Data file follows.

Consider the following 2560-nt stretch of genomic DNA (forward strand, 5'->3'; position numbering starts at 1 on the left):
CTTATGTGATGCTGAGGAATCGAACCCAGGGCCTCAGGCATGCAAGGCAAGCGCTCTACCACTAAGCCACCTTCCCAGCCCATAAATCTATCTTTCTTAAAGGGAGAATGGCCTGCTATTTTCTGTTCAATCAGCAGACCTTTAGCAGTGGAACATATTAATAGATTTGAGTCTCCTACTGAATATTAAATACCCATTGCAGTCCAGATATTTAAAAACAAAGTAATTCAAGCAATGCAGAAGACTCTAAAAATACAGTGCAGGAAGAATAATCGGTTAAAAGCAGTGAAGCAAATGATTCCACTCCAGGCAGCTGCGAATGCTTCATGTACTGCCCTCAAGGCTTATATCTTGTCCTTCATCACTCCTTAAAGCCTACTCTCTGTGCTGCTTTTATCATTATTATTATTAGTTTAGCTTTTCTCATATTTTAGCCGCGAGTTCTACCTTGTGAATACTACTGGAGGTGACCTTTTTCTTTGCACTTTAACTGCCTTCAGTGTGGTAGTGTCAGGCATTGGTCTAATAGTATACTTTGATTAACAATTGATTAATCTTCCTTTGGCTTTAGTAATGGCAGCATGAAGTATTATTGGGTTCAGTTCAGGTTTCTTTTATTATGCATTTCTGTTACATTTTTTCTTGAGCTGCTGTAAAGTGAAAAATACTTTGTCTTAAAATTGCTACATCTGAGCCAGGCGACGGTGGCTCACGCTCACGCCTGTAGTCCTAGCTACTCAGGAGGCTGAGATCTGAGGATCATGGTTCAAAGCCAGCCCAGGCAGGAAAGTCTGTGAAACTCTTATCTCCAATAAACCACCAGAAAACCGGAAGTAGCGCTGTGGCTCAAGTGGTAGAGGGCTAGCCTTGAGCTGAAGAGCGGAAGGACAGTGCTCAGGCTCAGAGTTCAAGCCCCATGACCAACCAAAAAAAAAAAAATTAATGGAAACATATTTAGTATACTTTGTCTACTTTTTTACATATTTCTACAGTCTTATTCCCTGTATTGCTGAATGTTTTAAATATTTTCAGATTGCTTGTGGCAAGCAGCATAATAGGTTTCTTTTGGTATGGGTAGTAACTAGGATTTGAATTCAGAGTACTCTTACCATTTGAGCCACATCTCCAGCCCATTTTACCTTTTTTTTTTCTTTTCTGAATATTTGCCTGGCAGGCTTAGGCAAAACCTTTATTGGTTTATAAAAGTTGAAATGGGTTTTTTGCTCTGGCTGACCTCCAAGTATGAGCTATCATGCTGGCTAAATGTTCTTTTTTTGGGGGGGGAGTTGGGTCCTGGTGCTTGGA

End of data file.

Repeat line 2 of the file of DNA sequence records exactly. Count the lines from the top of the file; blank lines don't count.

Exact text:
CTTATGTGATGCTGAGGAATCGAACCCAGGGCCTCAGGCATGCAAGGCAAGCGCTCTACCACTAAGCCACCTTCCCAGCCCATAAATCTATCTTTCTTAAAGGGAGAATGGCCTGCTATTTTCTGTTCAATCAGCAGACCTTTAGCAGTGGAACATATTAATAGATTTGAGTCTCCTACTGAATATTAAATACCCATTGCAGTCCAGATATTTAAAAACAAAGTAATTCAAGCAATGCAGAAGACTCTAAAAATACAGTGCAGGAAGAATAATCGGTTAAAAGCAGTGAAGCAAATGATTCCACTCCAGGCAGCTGCGAATGCTTCATGTACTGCCCTCAAGGCTTATATCTTGTCCTTCATCACTCCTTAAAGCCTACTCTCTGTGCTGCTTTTATCATTATTATTATTAGTTTAGCTTTTCTCATATTTTAGCCGCGAGTTCTACCTTGTGAATACTACTGGAGGTGACCTTTTTCTTTGCACTTTAACTGCCTTCAGTGTGGTAGTGTCAGGCATTGGTCTAATAGTATACTTTGATTAACAATTGATTAATCTTCCTTTGGCTTTAGTAATGGCAGCATGAAGTATTATTGGGTTCAGTTCAGGTTTCTTTTATTATGCATTTCTGTTACATTTTTTCTTGAGCTGCTGTAAAGTGAAAAATACTTTGTCTTAAAATTGCTACATCTGAGCCAGGCGACGGTGGCTCACGCTCACGCCTGTAGTCCTAGCTACTCAGGAGGCTGAGATCTGAGGATCATGGTTCAAAGCCAGCCCAGGCAGGAAAGTCTGTGAAACTCTTATCTCCAATAAACCACCAGAAAACCGGAAGTAGCGCTGTGGCTCAAGTGGTAGAGGGCTAGCCTTGAGCTGAAGAGCGGAAGGACAGTGCTCAGGCTCAGAGTTCAAGCCCCATGACCAACCAAAAAAAAAAAAATTAATGGAAACATATTTAGTATACTTTGTCTACTTTTTTACATATTTCTACAGTCTTATTCCCTGTATTGCTGAATGTTTTAAATATTTTCAGATTGCTTGTGGCAAGCAGCATAATAGGTTTCTTTTGGTATGGGTAGTAACTAGGATTTGAATTCAGAGTACTCTTACCATTTGAGCCACATCTCCAGCCCATTTTACCTTTTTTTTTTCTTTTCTGAATATTTGCCTGGCAGGCTTAGGCAAAACCTTTATTGGTTTATAAAAGTTGAAATGGGTTTTTTGCTCTGGCTGACCTCCAAGTATGAGCTATCATGCTGGCTAAATGTTCTTTTTTTGGGGGGGGAGTTGGGTCCTGGTGCTTGGA